Sam Steffl: From a financial perspective, the solar array is scheduled to break-even in 7-8 years, contingent upon our current utility provider’s regulations remaining the same. Specifically, the 52kW solar PV array cost $108,000. The USDA REAP grant covered $20,000, the Federal Tax Credit brought the cost down by $33,000, and the first year depreciation helped us save another $40,000. So at the end of the day it cost us $15,000.

Equally as important to us is the symbolic benefit the solar array will have. Everyday each of our employees has to drive past the solar array to get to work and it is a great way to be constantly reminding us that at the end of the day, if our company and our employees are not actively trying to reduce our carbon footprint then we’re not being good stewards. 

What would you tell other businesses considering similar projects?

Sam Steffl: You will probably only have to go through this process once in your lifetime, so rely on the experts at CERTs who go through this daily. We are certainly not experts, but if we had to go through the process again here are a few steps to consider:

  1. Ask CERTs to help you build a list of financial incentives that can help reduce your financial burden based on your project type, such as depreciation schedules, grant funding, tax credits, etc.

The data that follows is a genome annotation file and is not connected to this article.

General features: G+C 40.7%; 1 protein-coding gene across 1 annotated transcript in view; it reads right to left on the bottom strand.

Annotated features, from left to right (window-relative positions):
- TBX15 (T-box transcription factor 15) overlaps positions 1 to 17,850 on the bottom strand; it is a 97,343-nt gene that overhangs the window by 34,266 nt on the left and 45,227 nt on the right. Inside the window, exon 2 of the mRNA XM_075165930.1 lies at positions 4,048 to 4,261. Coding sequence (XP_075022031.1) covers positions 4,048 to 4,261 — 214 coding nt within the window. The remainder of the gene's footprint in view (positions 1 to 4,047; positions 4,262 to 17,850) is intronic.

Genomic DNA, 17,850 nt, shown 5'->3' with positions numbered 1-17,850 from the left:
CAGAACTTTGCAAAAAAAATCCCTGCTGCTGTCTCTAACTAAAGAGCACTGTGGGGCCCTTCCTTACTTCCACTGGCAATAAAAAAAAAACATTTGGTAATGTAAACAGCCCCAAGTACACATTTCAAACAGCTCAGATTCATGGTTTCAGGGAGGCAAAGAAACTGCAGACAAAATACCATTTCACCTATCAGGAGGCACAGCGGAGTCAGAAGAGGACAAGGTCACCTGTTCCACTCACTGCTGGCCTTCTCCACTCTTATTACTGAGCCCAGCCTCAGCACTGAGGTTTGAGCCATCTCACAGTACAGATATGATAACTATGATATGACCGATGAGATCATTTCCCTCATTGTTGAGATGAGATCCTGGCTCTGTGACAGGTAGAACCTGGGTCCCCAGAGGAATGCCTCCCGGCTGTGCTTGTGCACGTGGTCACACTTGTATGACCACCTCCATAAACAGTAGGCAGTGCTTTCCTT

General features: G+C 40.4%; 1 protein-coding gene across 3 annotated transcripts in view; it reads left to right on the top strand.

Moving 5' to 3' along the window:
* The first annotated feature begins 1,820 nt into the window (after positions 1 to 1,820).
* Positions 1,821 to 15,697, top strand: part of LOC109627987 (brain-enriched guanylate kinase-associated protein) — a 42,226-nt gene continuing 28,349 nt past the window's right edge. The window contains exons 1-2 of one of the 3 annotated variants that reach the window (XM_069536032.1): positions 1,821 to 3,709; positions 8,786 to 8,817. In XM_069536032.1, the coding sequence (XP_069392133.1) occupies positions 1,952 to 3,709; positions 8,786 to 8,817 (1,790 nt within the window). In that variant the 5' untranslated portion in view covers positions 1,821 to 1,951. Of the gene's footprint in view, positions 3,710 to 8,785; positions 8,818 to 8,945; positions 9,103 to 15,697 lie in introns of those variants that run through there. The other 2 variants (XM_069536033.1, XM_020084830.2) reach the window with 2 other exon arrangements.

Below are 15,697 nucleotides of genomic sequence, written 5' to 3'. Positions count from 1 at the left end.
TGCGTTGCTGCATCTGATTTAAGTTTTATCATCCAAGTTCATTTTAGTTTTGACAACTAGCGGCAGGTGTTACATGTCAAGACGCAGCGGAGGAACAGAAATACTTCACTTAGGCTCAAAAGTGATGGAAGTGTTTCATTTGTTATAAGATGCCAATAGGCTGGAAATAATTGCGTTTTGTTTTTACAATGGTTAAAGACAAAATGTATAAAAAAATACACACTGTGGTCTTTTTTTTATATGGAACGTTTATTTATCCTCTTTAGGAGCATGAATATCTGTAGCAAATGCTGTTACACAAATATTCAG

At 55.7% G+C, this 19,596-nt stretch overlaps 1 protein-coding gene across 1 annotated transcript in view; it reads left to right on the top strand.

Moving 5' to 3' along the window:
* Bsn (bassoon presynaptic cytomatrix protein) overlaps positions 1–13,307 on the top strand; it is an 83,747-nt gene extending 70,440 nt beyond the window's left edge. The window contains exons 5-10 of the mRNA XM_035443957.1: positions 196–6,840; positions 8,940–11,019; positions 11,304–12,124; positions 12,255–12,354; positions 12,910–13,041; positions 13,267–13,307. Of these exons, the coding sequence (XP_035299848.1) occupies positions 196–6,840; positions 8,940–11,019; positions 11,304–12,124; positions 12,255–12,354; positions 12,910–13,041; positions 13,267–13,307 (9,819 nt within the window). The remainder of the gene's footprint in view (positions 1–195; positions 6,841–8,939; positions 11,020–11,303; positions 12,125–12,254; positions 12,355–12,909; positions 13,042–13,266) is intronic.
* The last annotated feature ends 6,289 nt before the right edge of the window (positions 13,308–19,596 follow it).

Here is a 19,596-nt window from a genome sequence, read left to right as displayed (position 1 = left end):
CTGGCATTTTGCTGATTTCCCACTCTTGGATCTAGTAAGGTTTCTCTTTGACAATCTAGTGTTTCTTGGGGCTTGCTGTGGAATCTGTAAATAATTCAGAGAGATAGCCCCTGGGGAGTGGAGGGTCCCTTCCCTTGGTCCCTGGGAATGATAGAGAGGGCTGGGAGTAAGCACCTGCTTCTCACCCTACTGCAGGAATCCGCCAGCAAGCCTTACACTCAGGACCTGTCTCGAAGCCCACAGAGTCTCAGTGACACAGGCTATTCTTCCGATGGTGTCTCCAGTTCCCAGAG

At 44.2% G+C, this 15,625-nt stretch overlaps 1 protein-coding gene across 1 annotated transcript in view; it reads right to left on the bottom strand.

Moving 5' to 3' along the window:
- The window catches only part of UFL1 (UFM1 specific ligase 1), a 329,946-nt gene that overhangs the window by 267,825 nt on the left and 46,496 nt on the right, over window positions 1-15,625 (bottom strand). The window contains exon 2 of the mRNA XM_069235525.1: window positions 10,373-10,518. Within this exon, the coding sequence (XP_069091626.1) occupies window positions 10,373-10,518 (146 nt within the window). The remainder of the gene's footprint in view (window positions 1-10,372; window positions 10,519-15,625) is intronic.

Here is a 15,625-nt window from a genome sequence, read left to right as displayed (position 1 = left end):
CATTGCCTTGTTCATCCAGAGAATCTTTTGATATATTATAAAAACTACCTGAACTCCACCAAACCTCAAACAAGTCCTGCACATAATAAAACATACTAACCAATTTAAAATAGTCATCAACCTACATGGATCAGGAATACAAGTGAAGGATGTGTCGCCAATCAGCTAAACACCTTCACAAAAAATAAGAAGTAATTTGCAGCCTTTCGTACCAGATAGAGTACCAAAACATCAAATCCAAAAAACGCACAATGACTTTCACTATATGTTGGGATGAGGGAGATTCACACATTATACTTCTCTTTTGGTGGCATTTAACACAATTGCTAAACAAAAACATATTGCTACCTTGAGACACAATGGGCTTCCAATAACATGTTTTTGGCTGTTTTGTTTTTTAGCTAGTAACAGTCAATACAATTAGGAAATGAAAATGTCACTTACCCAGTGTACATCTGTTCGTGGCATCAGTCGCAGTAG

2. Get at least three bids and ask the solar installers to prepare their bids in a way that will enable you to easily compare apples to apples. Many installers use fancy graphs and images that wind up making the true comparison difficult to do.
  3. Ask for everything in writing. This is good practice in any contractual agreement, but extremely important when dealing with rules and regulations enforced by your utility provider. 
  4. Read the fine print in your solar array installation agreement. The installers offer different warranties than the equipment manufacturers. Make sure you have a clear understanding of what is covered and what is not.
  5. Take your time. A solar array is a permanent structure and a substantial financial investment. Do not rush into anything until you feel 100% comfortable with your solar installer.

Dig into more photos

How did CERTs help?

Fritz Ebinger, Rural Energy Development Program Manager with CERTs, walked Sam through the way that combining a USDA Rural Energy for America Program (REAP) grant with the federal tax credit and deprecation could work together to speed the payback of a solar energy installation for his business.